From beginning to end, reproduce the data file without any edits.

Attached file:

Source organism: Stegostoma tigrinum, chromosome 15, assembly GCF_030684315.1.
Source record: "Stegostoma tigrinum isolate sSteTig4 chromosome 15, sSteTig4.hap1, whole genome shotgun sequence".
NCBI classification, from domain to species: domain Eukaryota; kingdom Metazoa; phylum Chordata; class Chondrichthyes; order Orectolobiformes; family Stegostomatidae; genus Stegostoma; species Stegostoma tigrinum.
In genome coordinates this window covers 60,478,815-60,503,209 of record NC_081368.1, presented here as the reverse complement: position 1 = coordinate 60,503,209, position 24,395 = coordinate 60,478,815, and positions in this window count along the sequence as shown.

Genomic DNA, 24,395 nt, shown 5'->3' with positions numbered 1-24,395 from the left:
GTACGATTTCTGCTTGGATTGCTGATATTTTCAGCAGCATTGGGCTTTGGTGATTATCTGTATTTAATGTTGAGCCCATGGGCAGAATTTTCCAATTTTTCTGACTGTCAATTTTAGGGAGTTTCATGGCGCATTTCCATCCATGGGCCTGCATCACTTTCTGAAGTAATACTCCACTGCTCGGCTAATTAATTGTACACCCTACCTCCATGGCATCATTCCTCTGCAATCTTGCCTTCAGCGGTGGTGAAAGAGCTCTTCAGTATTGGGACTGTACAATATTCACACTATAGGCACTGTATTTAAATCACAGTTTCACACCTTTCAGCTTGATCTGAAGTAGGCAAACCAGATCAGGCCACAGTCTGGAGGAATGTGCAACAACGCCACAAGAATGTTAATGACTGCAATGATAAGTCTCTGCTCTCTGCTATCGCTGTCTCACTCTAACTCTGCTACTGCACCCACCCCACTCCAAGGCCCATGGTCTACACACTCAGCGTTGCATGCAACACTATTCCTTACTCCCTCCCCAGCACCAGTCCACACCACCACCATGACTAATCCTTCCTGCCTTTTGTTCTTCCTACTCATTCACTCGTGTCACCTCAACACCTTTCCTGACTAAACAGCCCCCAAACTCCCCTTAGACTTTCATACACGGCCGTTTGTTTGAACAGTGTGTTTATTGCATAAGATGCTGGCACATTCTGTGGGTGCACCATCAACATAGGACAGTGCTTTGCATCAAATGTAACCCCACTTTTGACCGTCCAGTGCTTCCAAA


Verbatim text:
Source organism: Stegostoma tigrinum, chromosome 15, assembly GCF_030684315.1.
Source record: "Stegostoma tigrinum isolate sSteTig4 chromosome 15, sSteTig4.hap1, whole genome shotgun sequence".
NCBI classification, from domain to species: domain Eukaryota; kingdom Metazoa; phylum Chordata; class Chondrichthyes; order Orectolobiformes; family Stegostomatidae; genus Stegostoma; species Stegostoma tigrinum.
In genome coordinates this window covers 60,478,815-60,503,209 of record NC_081368.1, presented here as the reverse complement: position 1 = coordinate 60,503,209, position 24,395 = coordinate 60,478,815, and positions in this window count along the sequence as shown.

Genomic DNA, 24,395 nt, shown 5'->3' with positions numbered 1-24,395 from the left:
GTACGATTTCTGCTTGGATTGCTGATATTTTCAGCAGCATTGGGCTTTGGTGATTATCTGTATTTAATGTTGAGCCCATGGGCAGAATTTTCCAATTTTTCTGACTGTCAATTTTAGGGAGTTTCATGGCGCATTTCCATCCATGGGCCTGCATCACTTTCTGAAGTAATACTCCACTGCTCGGCTAATTAATTGTACACCCTACCTCCATGGCATCATTCCTCTGCAATCTTGCCTTCAGCGGTGGTGAAAGAGCTCTTCAGTATTGGGACTGTACAATATTCACACTATAGGCACTGTATTTAAATCACAGTTTCACACCTTTCAGCTTGATCTGAAGTAGGCAAACCAGATCAGGCCACAGTCTGGAGGAATGTGCAACAACGCCACAAGAATGTTAATGACTGCAATGATAAGTCTCTGCTCTCTGCTATCGCTGTCTCACTCTAACTCTGCTACTGCACCCACCCCACTCCAAGGCCCATGGTCTACACACTCAGCGTTGCATGCAACACTATTCCTTACTCCCTCCCCAGCACCAGTCCACACCACCACCATGACTAATCCTTCCTGCCTTTTGTTCTTCCTACTCATTCACTCGTGTCACCTCAACACCTTTCCTGACTAAACAGCCCCCAAACTCCCCTTAGACTTTCATACACGGCCGTTTGTTTGAACAGTGTGTTTATTGCATAAGATGCTGGCACATTCTGTGGGTGCACCATCAACATAGGACAGTGCTTTGCATCAAATGTAACCCCACTTTTGACCGTCCAGTGCTTCCAAA